Whether the motive is saving the environment or saving money, companies are embracing supply chain sustainability from the ground up.
Sustainability is rising. Born out of global concern over climate change, on April 22, 2016, a record 175 countries signed the Paris climate agreement, voluntarily pledging to cut greenhouse gas emissions.
Businesses are paying attention. A 2014 McKinsey & Company survey asked respondents about the actions their companies are taking to address environmental issues, and practices they use to manage sustainability. CEOs were twice as likely as they were two years before to see sustainability as a top priority, according to survey results. Their stated motivation in 2014 was aligning sustainability with the organization’s goals; two years prior, cost cutting was the primary motivation.
When it comes to green and sustainable supply chains, though, cost cutting is still the driving force.
“Sustainability is not always to help the environment,” says Patrick Penfield, professor of practice, supply chain management, at Syracuse University’s Martin J. Whitman School of Management in Syracuse, N.Y. “Every dollar saved through supply chain sustainability efforts is a dollar for profitability.”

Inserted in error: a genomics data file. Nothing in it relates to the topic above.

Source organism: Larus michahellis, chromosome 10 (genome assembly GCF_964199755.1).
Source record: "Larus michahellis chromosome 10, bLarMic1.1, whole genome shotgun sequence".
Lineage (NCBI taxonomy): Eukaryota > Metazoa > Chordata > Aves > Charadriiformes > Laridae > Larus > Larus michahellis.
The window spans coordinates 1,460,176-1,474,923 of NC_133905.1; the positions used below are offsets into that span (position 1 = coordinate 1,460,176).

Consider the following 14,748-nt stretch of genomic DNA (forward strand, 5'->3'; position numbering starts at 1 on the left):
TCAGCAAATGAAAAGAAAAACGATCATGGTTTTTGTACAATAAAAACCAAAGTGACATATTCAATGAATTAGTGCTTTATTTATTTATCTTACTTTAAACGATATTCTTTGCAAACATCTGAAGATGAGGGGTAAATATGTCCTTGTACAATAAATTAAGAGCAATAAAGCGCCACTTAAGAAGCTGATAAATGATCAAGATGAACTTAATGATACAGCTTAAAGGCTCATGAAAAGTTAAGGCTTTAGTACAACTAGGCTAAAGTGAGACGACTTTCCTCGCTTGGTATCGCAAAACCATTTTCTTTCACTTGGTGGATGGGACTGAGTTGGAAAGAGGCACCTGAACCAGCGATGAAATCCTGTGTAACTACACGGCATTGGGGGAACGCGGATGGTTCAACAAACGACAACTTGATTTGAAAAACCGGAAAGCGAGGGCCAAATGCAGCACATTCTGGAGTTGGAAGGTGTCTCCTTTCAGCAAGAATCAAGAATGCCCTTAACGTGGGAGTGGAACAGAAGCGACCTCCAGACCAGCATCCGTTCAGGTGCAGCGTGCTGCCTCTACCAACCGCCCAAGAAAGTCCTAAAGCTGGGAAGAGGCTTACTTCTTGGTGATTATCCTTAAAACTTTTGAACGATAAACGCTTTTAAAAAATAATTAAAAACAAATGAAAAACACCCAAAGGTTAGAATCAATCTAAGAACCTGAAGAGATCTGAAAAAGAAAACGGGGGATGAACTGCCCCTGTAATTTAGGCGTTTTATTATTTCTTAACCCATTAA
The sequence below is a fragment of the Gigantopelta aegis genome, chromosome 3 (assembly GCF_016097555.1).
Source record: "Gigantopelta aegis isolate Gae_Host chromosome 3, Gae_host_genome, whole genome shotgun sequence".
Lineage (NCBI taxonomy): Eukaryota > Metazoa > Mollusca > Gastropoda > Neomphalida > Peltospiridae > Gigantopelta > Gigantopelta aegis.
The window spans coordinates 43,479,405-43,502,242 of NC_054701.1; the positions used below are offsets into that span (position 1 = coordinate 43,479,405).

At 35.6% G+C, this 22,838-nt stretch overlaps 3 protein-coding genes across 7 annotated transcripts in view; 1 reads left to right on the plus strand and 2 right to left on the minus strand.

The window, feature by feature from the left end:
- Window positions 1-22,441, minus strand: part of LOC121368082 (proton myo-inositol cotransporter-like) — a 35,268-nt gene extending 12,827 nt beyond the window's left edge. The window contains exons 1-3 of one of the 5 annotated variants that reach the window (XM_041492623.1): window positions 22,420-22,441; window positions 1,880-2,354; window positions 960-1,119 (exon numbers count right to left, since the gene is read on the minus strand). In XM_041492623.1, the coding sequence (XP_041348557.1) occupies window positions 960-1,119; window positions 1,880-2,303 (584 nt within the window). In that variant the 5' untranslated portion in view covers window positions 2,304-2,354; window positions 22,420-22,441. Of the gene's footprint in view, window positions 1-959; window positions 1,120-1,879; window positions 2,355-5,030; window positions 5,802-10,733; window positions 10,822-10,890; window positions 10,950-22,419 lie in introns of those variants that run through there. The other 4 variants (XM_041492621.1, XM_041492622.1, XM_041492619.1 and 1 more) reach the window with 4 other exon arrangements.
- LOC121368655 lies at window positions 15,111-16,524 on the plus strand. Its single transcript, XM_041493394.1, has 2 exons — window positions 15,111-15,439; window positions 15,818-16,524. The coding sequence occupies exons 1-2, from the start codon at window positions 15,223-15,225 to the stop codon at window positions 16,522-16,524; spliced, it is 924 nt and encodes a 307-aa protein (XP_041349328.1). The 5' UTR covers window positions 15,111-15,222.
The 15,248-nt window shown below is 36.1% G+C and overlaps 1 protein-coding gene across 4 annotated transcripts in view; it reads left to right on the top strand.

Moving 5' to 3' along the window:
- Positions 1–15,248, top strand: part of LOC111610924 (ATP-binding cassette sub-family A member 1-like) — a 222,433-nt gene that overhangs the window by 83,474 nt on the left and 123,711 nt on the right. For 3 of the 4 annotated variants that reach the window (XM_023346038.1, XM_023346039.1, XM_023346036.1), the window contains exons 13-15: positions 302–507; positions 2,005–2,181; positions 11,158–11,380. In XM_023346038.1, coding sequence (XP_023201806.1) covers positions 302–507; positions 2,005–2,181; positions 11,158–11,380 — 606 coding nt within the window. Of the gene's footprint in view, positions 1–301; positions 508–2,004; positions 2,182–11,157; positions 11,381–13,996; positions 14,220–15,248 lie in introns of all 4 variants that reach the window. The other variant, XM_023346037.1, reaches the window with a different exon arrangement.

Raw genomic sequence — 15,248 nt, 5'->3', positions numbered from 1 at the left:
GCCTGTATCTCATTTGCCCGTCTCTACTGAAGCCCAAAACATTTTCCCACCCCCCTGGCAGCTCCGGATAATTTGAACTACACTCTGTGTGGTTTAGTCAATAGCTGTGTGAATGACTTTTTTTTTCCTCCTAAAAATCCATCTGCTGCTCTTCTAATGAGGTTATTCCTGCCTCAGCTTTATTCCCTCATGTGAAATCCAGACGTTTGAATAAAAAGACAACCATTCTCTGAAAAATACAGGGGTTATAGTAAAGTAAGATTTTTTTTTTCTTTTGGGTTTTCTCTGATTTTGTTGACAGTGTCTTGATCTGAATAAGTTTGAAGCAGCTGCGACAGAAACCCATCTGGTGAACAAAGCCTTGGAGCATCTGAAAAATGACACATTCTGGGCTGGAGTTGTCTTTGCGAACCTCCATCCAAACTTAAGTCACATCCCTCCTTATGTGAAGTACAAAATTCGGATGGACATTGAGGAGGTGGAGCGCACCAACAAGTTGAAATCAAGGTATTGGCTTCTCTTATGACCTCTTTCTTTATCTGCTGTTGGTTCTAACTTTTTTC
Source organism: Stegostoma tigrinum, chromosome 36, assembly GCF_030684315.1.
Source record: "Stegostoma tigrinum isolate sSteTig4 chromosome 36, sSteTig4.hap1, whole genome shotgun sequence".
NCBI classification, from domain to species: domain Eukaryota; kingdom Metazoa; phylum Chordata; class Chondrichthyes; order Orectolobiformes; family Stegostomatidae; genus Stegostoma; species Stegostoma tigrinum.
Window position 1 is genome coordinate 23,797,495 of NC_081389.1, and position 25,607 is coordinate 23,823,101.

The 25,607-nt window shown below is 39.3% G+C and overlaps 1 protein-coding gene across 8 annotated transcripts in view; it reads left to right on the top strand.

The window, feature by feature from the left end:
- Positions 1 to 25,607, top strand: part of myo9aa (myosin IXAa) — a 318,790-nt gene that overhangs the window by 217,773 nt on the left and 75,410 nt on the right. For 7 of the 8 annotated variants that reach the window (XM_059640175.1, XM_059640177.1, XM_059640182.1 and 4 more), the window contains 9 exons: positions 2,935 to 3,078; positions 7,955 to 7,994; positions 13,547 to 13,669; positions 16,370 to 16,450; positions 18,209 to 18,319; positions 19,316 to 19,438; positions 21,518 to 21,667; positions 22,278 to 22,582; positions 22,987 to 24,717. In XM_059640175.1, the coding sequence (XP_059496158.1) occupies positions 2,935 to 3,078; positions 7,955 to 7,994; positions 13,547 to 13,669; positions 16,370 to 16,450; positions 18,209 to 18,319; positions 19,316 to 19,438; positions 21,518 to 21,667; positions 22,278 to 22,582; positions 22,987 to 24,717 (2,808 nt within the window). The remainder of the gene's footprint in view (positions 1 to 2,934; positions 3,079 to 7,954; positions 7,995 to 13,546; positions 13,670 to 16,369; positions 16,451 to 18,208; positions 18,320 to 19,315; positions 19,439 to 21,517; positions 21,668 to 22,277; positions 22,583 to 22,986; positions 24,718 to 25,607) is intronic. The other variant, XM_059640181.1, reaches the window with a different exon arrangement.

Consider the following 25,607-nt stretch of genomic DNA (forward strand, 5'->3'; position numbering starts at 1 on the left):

Whether companies are embracing lean, green, and sustainable supply chains to save money, protect the environment, or because customers and employees want them to, there is no question that technology makes it possible to implement changes large and small that have a positive environmental impact.
Green opportunities abound. From reducing energy consumption and carbon emissions to using less packaging and more environmentally friendly materials, businesses are making significant and often innovative changes that offer a win-win: reducing carbon footprints while often saving money.